Mongatti, whose office is located with the rest of the more connected Barberino town hall, argued that mobile phone coverage is now a basic necessity, particularly in the event of an emergency.

In December 2019, when a strong earthquake hit the area, he was unable to communicate safety measures to people in Galliano.

“We sent a series of messages on social media, but it was just that everyone was out on the streets and so they couldn’t read the messages,” he said. “I had to send police patrols to tell people what to do.”

Marica Battisti, who runs an agricultural tourism farm, was left in a frightening situation in January after two thieves entered the building during the night. She was not able to go down to the basement to use the land line to call the police, as the robbers were there. So she went out onto the balcony, and after waving her cell phone for a while, she was able to get enough signal to make the call.

“It was a nightmare,” she said, “even the internet wasn’t working.” “It’s necessary now for security – how are we supposed to call the police or an ambulance if something happens?”

Poor internet connection also proved to be a problem when students had to follow lessons online at home during the coronavirus lockdowns, with some forced to take their devices to a restaurant parking lot on a nearby hill, where a signal can sometimes be found.

Daniela Sugli is reading a newspaper with two of her colleagues, who live in Galliano de Mugello.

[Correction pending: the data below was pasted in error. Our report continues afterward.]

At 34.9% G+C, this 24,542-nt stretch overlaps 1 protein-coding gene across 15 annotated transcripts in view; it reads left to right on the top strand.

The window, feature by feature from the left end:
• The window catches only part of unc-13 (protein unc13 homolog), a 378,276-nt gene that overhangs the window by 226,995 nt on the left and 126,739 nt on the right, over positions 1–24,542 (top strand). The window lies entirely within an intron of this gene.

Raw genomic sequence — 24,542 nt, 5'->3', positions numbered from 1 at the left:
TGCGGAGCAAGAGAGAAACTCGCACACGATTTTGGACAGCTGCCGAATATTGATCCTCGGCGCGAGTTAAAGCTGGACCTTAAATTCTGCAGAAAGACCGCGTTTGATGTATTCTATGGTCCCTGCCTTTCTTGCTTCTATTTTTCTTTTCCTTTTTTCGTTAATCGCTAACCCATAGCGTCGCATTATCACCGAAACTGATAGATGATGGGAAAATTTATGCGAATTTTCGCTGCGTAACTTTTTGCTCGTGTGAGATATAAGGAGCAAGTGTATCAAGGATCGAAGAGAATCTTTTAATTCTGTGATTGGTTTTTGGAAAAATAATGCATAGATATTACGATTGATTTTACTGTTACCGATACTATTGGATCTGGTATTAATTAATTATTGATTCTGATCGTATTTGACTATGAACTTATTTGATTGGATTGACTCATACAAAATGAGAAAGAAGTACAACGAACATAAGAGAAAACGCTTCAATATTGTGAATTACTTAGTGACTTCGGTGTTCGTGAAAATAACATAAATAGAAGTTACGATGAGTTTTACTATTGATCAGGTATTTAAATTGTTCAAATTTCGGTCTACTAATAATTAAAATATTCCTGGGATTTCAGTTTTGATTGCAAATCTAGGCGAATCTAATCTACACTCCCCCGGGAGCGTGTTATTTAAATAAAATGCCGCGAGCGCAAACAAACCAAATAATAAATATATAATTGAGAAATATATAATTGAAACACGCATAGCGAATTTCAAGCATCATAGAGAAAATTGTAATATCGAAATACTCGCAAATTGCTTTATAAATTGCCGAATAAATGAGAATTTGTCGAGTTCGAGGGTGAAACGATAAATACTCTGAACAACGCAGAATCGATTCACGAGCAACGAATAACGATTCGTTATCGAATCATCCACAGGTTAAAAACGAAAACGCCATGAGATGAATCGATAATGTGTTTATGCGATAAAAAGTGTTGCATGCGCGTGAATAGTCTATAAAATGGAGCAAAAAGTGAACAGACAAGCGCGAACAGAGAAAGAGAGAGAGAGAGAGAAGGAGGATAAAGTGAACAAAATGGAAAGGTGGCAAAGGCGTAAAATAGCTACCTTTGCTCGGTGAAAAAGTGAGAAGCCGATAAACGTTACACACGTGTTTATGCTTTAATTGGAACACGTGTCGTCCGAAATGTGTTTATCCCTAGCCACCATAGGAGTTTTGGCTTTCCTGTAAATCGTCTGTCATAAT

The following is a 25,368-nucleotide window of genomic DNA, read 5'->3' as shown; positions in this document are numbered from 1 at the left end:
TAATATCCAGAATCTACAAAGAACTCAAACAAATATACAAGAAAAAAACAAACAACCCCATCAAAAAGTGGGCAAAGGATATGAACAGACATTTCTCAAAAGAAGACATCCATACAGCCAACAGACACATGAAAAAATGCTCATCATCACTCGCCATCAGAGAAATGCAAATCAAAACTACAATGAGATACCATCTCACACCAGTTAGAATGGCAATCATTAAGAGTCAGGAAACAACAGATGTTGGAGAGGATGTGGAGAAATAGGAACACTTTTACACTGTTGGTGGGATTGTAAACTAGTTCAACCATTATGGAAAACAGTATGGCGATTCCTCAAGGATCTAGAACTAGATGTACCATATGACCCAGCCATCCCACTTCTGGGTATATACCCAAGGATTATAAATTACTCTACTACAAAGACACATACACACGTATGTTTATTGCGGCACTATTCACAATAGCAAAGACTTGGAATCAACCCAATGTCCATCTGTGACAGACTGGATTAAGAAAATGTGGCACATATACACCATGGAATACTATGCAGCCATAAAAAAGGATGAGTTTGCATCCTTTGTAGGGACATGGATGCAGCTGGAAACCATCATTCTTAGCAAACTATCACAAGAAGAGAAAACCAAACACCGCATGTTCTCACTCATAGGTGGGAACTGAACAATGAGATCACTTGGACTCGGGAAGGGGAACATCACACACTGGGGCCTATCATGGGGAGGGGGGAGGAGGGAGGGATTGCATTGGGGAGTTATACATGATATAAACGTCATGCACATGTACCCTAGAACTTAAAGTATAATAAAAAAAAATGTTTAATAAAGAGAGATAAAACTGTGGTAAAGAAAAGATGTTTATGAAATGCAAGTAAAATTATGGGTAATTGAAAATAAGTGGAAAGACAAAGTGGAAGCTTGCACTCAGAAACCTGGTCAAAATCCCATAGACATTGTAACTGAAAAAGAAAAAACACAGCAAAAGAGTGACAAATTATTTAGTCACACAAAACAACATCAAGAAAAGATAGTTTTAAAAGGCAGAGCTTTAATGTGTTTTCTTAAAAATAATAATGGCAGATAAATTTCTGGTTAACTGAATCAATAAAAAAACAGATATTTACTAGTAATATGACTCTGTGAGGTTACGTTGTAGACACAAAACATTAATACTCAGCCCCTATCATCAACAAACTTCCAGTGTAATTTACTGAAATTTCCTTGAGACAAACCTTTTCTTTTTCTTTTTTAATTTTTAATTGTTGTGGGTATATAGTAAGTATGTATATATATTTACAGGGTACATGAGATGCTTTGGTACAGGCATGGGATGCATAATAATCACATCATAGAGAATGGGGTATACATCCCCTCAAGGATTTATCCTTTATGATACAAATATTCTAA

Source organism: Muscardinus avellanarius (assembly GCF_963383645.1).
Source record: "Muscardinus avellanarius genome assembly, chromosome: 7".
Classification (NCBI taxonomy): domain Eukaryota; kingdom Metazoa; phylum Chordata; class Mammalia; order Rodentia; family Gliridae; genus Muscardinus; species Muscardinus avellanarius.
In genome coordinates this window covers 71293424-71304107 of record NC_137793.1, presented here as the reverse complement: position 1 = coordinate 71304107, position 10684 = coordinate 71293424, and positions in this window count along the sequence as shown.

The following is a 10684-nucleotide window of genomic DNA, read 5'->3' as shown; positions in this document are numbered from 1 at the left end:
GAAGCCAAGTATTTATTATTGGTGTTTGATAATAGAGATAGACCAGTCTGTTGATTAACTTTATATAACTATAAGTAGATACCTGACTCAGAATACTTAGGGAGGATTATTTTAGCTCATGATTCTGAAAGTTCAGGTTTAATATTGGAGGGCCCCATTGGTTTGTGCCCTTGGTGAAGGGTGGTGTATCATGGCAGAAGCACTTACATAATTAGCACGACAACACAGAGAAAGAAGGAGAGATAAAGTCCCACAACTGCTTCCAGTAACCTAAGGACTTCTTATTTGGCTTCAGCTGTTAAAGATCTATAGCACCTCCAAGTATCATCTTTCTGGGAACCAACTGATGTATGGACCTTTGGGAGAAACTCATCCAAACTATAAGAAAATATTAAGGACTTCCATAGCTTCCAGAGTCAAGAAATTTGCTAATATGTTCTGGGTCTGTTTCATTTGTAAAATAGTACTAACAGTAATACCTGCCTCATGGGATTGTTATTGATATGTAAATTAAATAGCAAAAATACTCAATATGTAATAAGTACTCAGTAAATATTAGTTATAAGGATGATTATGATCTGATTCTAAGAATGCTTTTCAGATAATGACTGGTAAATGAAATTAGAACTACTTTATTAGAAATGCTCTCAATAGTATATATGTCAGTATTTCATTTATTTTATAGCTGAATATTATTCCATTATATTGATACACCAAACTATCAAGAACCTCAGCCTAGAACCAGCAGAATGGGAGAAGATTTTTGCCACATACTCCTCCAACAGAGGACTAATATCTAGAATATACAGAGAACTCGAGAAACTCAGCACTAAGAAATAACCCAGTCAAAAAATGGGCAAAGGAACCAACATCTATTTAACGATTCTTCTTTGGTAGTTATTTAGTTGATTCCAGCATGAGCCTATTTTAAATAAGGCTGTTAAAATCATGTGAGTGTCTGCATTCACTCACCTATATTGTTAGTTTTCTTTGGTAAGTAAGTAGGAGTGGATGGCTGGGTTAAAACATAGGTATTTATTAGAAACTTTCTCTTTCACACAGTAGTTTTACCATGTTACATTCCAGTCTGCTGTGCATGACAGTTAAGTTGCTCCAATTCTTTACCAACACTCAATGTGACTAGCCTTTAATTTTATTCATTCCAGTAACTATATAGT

Daniela Sugli is reading a newspaper with two of her colleagues, who live in Galliano de Mugello. Photograph: Angela Giuffrida/The Guardian

“We need the internet for everything nowadays, even to book our Covid-19 vaccines,” Sugili said. “Although I am retired, so the problems do not affect me much… but what about the people who need them to work or study?”

Sugili tried to get the Guardian in touch with a young resident for an interview, and rushed to the butchers, owned by Andrea Guasti, to ask them to borrow his land line.

“I can’t cross,” Sugili said. “Maybe it doesn’t have reception – do you see the problems it causes?”

Guasti, one of the stars of the Netflix trailer, is used to people asking to borrow his phone. “I have a land line here and at home, as well as a mobile phone, which makes everything very expensive,” he said.

Mongatti said that the thing that distinguishes Galliano from other towns or villages where there is no Internet access or is too precarious is its large population. It’s also not far – Galliano is located near the Apennine Mountains and only an hour from Florence. The area is popular with hikers and was even featured in a video for Madonna’s song, Turn Up the Radio.

But Mongatti refuses to promote it as a vacation destination for those seeking a detox.

“When I went to the beach for 15 days in the summer, I turned off my phone,” he said. “But real freedom is not about not having a signal, it is about being able to choose when to stop working. And we need to give the citizens of Galliano that choice.”